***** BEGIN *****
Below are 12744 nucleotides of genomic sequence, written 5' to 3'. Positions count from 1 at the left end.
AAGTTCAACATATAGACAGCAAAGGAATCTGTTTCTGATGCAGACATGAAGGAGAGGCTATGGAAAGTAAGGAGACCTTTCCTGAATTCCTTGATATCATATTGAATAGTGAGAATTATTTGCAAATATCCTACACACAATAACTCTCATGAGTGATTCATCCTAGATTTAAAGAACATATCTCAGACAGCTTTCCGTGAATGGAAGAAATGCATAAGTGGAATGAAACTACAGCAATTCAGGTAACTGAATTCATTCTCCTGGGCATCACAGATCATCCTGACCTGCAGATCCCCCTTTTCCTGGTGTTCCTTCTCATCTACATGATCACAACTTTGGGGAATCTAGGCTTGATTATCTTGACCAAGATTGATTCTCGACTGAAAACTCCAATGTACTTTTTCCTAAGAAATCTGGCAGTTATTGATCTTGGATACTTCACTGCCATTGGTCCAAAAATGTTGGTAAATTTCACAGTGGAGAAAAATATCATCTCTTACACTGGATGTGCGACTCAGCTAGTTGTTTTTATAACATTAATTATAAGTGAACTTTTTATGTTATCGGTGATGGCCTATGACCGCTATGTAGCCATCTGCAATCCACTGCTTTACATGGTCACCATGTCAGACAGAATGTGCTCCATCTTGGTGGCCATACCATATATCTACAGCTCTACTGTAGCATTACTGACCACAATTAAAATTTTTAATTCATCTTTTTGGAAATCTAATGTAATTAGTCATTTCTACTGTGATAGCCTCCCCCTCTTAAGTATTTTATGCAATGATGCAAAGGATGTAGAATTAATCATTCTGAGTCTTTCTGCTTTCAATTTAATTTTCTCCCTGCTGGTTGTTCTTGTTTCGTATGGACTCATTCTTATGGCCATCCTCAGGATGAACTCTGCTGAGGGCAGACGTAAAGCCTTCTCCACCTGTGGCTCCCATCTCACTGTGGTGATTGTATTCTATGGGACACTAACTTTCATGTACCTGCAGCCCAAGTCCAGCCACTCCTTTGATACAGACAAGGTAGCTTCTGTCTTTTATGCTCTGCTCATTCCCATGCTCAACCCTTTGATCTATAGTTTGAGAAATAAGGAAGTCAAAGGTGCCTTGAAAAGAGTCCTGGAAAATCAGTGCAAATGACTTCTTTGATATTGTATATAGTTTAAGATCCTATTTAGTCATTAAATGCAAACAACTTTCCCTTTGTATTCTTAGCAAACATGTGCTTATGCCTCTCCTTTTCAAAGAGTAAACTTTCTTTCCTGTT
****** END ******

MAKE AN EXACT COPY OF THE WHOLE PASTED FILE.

Below are 12744 nucleotides of genomic sequence, written 5' to 3'. Positions count from 1 at the left end.
AAGTTCAACATATAGACAGCAAAGGAATCTGTTTCTGATGCAGACATGAAGGAGAGGCTATGGAAAGTAAGGAGACCTTTCCTGAATTCCTTGATATCATATTGAATAGTGAGAATTATTTGCAAATATCCTACACACAATAACTCTCATGAGTGATTCATCCTAGATTTAAAGAACATATCTCAGACAGCTTTCCGTGAATGGAAGAAATGCATAAGTGGAATGAAACTACAGCAATTCAGGTAACTGAATTCATTCTCCTGGGCATCACAGATCATCCTGACCTGCAGATCCCCCTTTTCCTGGTGTTCCTTCTCATCTACATGATCACAACTTTGGGGAATCTAGGCTTGATTATCTTGACCAAGATTGATTCTCGACTGAAAACTCCAATGTACTTTTTCCTAAGAAATCTGGCAGTTATTGATCTTGGATACTTCACTGCCATTGGTCCAAAAATGTTGGTAAATTTCACAGTGGAGAAAAATATCATCTCTTACACTGGATGTGCGACTCAGCTAGTTGTTTTTATAACATTAATTATAAGTGAACTTTTTATGTTATCGGTGATGGCCTATGACCGCTATGTAGCCATCTGCAATCCACTGCTTTACATGGTCACCATGTCAGACAGAATGTGCTCCATCTTGGTGGCCATACCATATATCTACAGCTCTACTGTAGCATTACTGACCACAATTAAAATTTTTAATTCATCTTTTTGGAAATCTAATGTAATTAGTCATTTCTACTGTGATAGCCTCCCCCTCTTAAGTATTTTATGCAATGATGCAAAGGATGTAGAATTAATCATTCTGAGTCTTTCTGCTTTCAATTTAATTTTCTCCCTGCTGGTTGTTCTTGTTTCGTATGGACTCATTCTTATGGCCATCCTCAGGATGAACTCTGCTGAGGGCAGACGTAAAGCCTTCTCCACCTGTGGCTCCCATCTCACTGTGGTGATTGTATTCTATGGGACACTAACTTTCATGTACCTGCAGCCCAAGTCCAGCCACTCCTTTGATACAGACAAGGTAGCTTCTGTCTTTTATGCTCTGCTCATTCCCATGCTCAACCCTTTGATCTATAGTTTGAGAAATAAGGAAGTCAAAGGTGCCTTGAAAAGAGTCCTGGAAAATCAGTGCAAATGACTTCTTTGATATTGTATATAGTTTAAGATCCTATTTAGTCATTAAATGCAAACAACTTTCCCTTTGTATTCTTAGCAAACATGTGCTTATGCCTCTCCTTTTCAAAGAGTAAACTTTCTTTCCTGTT